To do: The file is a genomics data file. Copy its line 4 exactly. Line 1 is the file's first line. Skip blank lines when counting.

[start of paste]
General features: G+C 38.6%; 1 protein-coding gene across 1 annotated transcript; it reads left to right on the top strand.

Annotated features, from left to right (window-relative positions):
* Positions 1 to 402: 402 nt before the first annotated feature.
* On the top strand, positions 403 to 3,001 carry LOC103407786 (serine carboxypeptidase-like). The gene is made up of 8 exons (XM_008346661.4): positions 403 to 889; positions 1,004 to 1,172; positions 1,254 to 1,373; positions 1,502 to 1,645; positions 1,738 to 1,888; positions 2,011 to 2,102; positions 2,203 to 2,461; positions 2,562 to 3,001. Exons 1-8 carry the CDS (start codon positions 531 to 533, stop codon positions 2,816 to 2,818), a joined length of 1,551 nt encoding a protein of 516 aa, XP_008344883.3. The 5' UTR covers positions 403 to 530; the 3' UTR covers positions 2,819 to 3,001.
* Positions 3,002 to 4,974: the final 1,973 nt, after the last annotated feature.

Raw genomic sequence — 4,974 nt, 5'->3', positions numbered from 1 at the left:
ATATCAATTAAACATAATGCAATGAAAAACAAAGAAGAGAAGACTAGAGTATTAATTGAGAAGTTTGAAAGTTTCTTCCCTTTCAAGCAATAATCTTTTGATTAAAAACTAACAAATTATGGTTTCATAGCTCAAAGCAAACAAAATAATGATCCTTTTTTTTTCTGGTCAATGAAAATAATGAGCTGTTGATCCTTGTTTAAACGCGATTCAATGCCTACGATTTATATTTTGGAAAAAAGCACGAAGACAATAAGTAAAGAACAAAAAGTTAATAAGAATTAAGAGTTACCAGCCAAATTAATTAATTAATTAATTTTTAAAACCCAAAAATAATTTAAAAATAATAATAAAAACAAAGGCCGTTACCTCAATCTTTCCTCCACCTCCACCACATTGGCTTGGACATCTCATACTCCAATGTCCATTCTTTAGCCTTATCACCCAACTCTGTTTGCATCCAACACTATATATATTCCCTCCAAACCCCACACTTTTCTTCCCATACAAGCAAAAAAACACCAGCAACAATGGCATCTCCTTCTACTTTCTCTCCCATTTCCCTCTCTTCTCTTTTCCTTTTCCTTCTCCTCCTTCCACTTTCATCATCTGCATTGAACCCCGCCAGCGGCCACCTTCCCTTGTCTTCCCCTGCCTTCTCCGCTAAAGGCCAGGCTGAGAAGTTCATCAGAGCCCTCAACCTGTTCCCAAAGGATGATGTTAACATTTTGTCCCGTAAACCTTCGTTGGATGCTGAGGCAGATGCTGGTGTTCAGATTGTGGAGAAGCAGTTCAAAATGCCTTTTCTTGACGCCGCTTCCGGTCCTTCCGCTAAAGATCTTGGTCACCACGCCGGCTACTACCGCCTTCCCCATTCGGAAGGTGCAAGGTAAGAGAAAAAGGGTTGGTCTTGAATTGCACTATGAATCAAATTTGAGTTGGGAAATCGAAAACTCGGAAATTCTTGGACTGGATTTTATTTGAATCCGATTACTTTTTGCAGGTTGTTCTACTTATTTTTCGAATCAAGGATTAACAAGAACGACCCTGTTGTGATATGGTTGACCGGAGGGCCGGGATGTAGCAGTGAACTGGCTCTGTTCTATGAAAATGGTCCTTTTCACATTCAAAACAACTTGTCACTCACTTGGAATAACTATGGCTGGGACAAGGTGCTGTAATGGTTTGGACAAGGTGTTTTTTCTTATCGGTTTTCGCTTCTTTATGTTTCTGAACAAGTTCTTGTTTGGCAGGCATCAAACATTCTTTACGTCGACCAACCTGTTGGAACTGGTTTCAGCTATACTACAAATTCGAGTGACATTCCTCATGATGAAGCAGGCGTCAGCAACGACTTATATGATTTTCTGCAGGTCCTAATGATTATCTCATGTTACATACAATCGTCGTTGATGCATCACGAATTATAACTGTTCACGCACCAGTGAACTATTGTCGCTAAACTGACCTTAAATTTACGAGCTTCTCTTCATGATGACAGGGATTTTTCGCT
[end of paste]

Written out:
* On the top strand, positions 403 to 3,001 carry LOC103407786 (serine carboxypeptidase-like). The gene is made up of 8 exons (XM_008346661.4): positions 403 to 889; positions 1,004 to 1,172; positions 1,254 to 1,373; positions 1,502 to 1,645; positions 1,738 to 1,888; positions 2,011 to 2,102; positions 2,203 to 2,461; positions 2,562 to 3,001. Exons 1-8 carry the CDS (start codon positions 531 to 533, stop codon positions 2,816 to 2,818), a joined length of 1,551 nt encoding a protein of 516 aa, XP_008344883.3. The 5' UTR covers positions 403 to 530; the 3' UTR covers positions 2,819 to 3,001.